Great Big Travel Literature Giveaway prize today takes you to Bhutan. See bottom of post for details. CONTEST LONG GONE.
First Grand Prize Announced:Everyone who has entered the daily drawing has a chance at one of four grand prizes. The first: a $40 book crammed with information and pictures about the Americas. (Giveaway January 25–3 extra chances if you subscribe to A Traveler’s Library by e-mail.)
Book: The Invisible Mountain by Carolina de Robertis
The capitol of Uruguay-quick, do you know? Time’s up. Montevideo was named by an explorer who thought he saw a mountain. In The Invisible Mountain , Carolina de Robertis points out there is no mountain. And like the invisible mountain, parts of the lives of many of her characters are hidden.
This novel introduced me to a country I knew very little about, but the women in the novel face universal problems.
The first woman we meet, Pajarita, comes from peasant stock and her role as materfamilias holds together the growing family, despite economic struggles. Her mythical childhood prepares her for survival. When she marries she moves to the city. She has a rough life, but takes no nonsense from her husband who drinks and gambles too much. Practical knowledge learned in the countryside prepare her for a career.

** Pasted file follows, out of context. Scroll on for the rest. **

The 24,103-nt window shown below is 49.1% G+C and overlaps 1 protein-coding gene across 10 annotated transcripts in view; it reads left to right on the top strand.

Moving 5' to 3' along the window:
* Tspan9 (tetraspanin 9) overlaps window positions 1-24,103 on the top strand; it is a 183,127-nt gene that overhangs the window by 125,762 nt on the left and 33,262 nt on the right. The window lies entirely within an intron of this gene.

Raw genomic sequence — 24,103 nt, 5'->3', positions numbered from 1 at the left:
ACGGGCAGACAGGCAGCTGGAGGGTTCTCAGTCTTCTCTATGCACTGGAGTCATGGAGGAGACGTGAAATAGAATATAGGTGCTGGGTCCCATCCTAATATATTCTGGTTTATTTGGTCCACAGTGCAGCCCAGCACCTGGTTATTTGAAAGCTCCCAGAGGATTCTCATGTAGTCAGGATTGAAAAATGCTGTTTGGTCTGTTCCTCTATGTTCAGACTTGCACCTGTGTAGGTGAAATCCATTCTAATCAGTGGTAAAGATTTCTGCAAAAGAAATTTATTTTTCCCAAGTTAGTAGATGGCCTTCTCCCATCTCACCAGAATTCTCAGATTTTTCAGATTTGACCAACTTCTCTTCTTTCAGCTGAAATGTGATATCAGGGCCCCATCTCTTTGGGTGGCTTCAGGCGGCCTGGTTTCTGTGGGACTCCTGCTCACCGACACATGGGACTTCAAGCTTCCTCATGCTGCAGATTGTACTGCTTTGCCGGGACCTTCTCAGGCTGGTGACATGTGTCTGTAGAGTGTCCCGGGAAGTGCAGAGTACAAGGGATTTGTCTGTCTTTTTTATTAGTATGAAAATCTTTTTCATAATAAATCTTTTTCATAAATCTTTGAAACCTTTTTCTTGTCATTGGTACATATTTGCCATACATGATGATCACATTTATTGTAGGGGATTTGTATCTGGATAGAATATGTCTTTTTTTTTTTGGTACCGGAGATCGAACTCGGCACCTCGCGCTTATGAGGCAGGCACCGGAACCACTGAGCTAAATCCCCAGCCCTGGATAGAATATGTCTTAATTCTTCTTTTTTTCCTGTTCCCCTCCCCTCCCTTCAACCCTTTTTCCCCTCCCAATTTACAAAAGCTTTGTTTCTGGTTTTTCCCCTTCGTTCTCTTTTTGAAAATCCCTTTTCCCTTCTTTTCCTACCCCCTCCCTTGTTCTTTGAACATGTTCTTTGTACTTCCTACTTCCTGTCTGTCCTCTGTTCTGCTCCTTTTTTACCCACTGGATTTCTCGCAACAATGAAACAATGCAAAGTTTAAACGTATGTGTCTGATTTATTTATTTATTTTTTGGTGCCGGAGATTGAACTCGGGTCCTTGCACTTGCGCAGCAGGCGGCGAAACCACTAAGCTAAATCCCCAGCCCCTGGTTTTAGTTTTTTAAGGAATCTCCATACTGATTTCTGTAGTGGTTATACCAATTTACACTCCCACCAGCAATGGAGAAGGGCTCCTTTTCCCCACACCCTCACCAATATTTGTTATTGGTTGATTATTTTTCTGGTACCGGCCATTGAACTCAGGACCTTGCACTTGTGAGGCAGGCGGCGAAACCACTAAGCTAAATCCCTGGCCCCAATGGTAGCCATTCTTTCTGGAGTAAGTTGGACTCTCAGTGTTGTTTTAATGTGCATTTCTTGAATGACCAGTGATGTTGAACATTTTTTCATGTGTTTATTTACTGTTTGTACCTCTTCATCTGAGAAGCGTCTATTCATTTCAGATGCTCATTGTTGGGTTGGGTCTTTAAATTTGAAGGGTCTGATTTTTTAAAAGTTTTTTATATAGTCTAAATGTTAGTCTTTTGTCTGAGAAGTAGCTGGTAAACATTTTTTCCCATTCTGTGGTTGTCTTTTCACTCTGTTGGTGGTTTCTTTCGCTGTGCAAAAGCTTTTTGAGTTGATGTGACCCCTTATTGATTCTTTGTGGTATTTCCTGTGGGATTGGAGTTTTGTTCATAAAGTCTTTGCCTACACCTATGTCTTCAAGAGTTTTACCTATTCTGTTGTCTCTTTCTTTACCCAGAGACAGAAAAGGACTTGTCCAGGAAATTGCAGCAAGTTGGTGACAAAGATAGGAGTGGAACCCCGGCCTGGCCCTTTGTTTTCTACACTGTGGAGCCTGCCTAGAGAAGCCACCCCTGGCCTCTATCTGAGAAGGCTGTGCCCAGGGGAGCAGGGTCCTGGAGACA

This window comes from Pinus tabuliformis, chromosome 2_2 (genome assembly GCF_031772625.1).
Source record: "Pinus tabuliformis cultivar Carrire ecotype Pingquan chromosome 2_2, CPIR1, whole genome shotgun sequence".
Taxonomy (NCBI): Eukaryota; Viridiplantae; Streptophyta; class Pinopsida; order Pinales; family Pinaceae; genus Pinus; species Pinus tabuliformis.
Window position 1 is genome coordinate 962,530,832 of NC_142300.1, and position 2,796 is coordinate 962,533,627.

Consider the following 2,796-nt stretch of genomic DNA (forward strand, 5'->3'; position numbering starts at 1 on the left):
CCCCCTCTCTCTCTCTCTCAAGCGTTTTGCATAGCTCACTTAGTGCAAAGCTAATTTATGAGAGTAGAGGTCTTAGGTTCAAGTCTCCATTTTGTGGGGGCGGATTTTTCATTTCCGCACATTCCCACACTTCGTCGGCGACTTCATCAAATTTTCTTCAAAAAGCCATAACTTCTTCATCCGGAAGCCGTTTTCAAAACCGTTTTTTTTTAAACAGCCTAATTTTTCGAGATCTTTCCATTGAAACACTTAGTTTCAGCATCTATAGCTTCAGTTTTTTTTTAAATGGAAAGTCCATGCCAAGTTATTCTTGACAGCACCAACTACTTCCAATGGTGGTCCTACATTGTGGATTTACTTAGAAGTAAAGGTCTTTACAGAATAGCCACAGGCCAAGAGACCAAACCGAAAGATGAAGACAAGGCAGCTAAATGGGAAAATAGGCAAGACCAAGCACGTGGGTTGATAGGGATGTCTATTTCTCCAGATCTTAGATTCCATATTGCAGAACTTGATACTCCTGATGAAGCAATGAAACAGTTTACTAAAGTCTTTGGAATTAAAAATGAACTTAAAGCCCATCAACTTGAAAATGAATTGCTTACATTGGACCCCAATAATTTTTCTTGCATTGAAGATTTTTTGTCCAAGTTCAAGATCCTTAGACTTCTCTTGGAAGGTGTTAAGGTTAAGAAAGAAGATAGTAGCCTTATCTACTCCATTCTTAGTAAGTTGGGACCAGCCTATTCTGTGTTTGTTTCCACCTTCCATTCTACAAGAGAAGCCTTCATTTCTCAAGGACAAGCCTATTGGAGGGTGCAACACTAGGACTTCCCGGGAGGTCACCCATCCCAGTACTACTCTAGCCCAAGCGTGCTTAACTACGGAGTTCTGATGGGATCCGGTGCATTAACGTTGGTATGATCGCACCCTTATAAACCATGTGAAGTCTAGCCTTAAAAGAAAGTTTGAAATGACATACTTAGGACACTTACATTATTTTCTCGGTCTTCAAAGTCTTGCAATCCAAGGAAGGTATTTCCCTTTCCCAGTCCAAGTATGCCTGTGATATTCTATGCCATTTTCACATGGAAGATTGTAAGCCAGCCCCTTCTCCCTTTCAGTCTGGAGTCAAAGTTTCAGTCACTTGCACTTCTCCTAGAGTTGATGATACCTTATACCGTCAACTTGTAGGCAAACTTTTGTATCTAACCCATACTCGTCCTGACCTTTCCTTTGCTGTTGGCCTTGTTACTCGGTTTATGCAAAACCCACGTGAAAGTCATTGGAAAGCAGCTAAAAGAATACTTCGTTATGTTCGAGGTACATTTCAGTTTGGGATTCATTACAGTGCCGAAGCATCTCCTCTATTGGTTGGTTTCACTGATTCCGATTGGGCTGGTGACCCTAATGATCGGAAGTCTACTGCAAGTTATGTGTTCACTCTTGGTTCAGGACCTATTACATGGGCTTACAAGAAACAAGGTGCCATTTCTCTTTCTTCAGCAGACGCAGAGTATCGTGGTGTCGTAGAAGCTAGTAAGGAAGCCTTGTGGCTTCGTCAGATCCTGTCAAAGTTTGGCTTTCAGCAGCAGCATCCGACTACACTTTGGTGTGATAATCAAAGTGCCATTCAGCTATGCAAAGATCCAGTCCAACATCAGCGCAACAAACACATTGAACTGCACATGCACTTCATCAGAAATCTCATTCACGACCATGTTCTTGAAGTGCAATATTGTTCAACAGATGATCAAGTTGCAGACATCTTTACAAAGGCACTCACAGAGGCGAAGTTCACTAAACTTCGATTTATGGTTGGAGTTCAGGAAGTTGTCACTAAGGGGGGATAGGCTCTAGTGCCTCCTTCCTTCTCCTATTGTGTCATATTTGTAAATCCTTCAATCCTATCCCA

Pajarita’s daughter, Eva, a poet and dreamer, runs off to neighbor Argentina during the reign of Peron, and influenced by the glamor or Eva Peron, marries into status and wealth. When the Peron rule turns dangerous and she returns to Uruguay, she has to come to terms with her family, and with her true love and sexual identification.
It is Eva’s daughter, Salomé, who completes the family story, and brings the story up to the present day. Her political activism moves from idealistic, romanticized notions to real dangers as Uruguay moves from being the model of democracy in South America to an increasingly oppressive dictatorship and eventually back to a democracy.
de Robertis includes the magical-realism of South and Central America, in the earlier sections of the book, but slips into more modern thought as the years pass. However she adds such poetic phrasing that sometimes whole pages become poetry. It is rare that a writer can pull off writing that appeals so strongly to our aesthetic appreciation and at the same time tell a coherent story. The Invisible Mountain is beautifully written but also a whopping good read. True and sexy and breath-takingly adventurous.
And it put Montevideo, Uruguay on my wish list of travel destinations.—-